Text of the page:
He is angry because Salman Rushdie uses Twitter, and nowadays people can buy books on the Internet, and the Home Depot, and he had to go to Germany one time, and also some women exist who have not had sex with him.
erika j. schultz via twitter
via jerry beck at indiewire.com
via silver platters and queenanneview.com
This “Seattle” product is made in Korea and imported by a Lakewood company.
If you see it at a local Korean mini mart, observe but do not eat.
ap via nwcn.com
beth dorenkamp via grindhouse theater tacoma
and nope, not *this* kind of sonic either.
Though the rumor mill keeps a-grindin’ with word that Chris Hansen’s plan buy and move the Sacramento Kings has been submitted to the NBA’s Relocation Committee.
When, you might ask, would I answer the title question above with a “yes”?
When a sale and move, or a plan for a sale and move, has been publicly announced; then when such a two-part plan has been approved by the league’s Board of Governors (a.k.a. all the other team owners).
Until then, this department might not appear each day; only when there’s something to be said (seriously or otherwise) about the topic.
via nutshell movies
For the 27th consecutive year (really!), we proudly present the MISCmedia In/Out List, the most venerable and only accurate list of its kind in the known English-speaking world.
As always, this is a prediction of what will become hot and not-so-hot in the coming year, not necessarily what’s hot and not-so-hot now. If you believe everything hot now will just keep getting hotter, I’ve got some Hostess Brands stock to sell you.
There was a spot on lower Fourth Avenue downtown on Sunday afternoon where the cheers from the gay marriage celebrants at City Hall and the cheers from the Seahawks fans in CenturyLink field were equally loud. And, with the Seahawks game a total rout, the cheers from both sources were about as frequent.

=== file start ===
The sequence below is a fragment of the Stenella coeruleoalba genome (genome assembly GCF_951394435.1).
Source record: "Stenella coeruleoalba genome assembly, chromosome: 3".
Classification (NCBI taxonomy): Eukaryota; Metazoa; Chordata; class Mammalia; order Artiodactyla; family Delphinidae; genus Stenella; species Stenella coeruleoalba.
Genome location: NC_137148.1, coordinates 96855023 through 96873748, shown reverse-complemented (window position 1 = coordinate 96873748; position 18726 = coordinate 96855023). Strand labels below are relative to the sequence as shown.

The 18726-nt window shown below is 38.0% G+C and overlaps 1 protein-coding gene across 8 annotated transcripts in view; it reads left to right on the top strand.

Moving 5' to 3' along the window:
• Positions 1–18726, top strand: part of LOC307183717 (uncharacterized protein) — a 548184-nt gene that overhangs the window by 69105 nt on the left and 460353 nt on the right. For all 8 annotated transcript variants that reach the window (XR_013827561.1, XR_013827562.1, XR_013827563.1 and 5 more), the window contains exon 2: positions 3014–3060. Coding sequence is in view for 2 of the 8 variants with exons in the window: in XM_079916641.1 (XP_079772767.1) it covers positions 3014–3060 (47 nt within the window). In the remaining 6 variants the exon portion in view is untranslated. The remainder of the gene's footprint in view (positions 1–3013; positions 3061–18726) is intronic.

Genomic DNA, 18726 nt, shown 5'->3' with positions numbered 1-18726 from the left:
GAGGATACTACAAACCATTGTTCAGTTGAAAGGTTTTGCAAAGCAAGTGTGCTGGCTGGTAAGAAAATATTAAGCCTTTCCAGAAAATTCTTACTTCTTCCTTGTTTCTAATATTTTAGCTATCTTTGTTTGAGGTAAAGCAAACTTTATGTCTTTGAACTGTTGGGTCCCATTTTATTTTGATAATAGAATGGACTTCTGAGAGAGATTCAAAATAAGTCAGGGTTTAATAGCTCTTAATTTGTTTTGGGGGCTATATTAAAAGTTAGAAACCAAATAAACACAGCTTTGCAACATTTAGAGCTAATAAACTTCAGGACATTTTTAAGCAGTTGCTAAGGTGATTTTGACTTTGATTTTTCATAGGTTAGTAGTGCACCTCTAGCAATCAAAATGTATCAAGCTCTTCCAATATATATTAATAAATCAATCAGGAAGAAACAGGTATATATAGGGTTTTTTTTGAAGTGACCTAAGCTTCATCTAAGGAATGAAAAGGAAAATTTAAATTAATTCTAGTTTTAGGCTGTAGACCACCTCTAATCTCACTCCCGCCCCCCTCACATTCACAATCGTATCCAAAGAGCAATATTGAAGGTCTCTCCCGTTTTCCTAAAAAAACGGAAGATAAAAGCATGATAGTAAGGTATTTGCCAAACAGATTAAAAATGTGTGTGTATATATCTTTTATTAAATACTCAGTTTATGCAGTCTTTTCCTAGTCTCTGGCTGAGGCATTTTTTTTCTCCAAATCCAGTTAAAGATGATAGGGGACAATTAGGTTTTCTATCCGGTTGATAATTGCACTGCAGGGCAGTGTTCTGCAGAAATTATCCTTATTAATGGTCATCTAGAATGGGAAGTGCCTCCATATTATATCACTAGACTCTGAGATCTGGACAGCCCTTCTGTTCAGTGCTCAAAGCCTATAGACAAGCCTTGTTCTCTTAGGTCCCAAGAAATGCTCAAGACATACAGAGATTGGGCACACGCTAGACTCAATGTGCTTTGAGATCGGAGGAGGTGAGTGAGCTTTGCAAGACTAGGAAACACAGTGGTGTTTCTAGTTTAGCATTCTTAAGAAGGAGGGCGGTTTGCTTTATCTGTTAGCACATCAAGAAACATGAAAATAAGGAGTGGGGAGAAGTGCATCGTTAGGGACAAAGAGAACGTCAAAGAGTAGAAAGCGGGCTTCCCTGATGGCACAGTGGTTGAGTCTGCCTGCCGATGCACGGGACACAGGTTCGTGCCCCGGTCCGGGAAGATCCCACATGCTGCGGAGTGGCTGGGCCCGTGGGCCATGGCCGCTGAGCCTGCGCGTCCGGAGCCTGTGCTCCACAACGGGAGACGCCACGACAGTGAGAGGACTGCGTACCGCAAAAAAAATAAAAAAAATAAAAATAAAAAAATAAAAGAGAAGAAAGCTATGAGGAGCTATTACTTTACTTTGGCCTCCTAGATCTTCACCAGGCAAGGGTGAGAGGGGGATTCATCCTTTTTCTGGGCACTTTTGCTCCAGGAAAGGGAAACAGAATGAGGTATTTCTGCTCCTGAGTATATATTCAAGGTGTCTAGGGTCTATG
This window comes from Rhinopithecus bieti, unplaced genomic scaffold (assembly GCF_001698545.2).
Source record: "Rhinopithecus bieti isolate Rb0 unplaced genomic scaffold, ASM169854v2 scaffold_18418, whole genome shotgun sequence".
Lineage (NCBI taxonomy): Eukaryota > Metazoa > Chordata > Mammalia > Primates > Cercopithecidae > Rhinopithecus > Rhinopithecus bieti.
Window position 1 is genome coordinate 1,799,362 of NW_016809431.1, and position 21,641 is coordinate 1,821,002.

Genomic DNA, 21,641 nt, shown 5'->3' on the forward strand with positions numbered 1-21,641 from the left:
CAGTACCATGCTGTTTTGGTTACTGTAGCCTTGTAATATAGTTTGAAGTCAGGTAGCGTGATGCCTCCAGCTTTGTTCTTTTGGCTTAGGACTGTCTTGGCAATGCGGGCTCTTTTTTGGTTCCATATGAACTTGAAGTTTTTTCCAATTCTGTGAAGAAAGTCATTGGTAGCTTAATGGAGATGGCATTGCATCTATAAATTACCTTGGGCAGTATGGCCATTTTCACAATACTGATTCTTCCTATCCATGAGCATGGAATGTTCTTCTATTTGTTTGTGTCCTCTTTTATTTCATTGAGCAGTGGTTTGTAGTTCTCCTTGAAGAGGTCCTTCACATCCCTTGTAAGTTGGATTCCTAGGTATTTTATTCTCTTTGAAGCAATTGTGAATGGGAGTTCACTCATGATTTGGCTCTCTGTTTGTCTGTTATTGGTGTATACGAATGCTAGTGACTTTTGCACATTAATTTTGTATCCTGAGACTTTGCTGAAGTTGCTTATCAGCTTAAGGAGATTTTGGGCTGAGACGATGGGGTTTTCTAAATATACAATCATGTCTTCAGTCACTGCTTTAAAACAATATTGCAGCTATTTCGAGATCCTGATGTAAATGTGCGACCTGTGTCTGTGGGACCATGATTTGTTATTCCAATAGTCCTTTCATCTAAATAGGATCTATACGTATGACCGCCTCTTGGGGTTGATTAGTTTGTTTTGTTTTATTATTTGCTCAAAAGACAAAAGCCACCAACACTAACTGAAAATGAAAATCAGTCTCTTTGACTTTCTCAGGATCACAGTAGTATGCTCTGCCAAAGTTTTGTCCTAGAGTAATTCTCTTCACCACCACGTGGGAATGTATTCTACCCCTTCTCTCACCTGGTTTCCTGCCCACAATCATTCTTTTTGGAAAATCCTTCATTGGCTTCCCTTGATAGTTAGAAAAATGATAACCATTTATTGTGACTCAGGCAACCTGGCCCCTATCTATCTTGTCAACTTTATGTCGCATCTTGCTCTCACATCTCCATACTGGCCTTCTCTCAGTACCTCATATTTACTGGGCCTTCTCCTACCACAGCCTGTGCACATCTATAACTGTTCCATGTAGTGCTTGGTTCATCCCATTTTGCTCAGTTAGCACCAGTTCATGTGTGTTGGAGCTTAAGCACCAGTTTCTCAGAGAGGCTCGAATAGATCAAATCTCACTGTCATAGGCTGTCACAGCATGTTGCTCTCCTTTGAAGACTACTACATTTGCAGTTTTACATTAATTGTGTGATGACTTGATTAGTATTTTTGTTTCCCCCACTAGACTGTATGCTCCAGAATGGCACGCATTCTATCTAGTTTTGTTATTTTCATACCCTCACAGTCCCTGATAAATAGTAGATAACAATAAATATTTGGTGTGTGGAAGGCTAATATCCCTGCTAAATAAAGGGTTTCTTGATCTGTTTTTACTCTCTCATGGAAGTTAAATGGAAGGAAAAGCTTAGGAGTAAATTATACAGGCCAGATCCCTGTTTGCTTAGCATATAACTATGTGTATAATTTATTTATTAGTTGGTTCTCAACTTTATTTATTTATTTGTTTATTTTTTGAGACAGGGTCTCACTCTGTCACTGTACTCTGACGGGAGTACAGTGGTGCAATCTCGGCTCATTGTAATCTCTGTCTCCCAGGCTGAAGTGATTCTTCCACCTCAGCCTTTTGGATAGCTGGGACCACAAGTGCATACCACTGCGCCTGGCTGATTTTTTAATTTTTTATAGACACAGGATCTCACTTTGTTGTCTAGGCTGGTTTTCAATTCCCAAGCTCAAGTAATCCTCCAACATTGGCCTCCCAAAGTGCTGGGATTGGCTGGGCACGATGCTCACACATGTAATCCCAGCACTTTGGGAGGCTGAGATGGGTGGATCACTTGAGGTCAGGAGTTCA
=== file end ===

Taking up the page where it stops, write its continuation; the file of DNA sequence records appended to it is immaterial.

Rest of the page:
The City Hall scene was a big, one-time-only, spectacle of civic self-congratulation (the sort of thing Seattle does as often and as chest-thumpingly as possible).
But at the heart of this circus were the 137 couples who were legally wed, at five different chapels set up in the building, by a corps of judges working off the clock for free (including the aptly named Judge Mary Yu). Only the couples and their immediate guests were let inside the building.
Then the couples all got to descend the big exterior stairs and be congratulated with cheers, signs, and music.
Where there are mass weddings, there will be mass receptions. One was held at the Q bar on Broadway. Another was at the Paramount. The latter had its main floor all in flat seatless mode, with tables and tablecloths, and complimentary cupcakes and candies and wine and cider, all donated by local merchants.
Then the celebrity well wishers came on stage. Singer Mary Lambert, then Mayor McGinn, then State Sen. Ed Murray and fiancee (left).
A singer named Chocolate came on to sing a dutifully soulful rendition of “At Last,” leading the ceremonial “first dance” for all the couples.
At this time of year, when superficial wishes of love and joy are repeated to the point of meaninglessness, let us all heed the example of these couples, all all their gay and straight supporters who worked to make this happen, and to all before them who strove to have their love officially recognized in this way, and all who will marry (or simply know they can) in the days and years to come.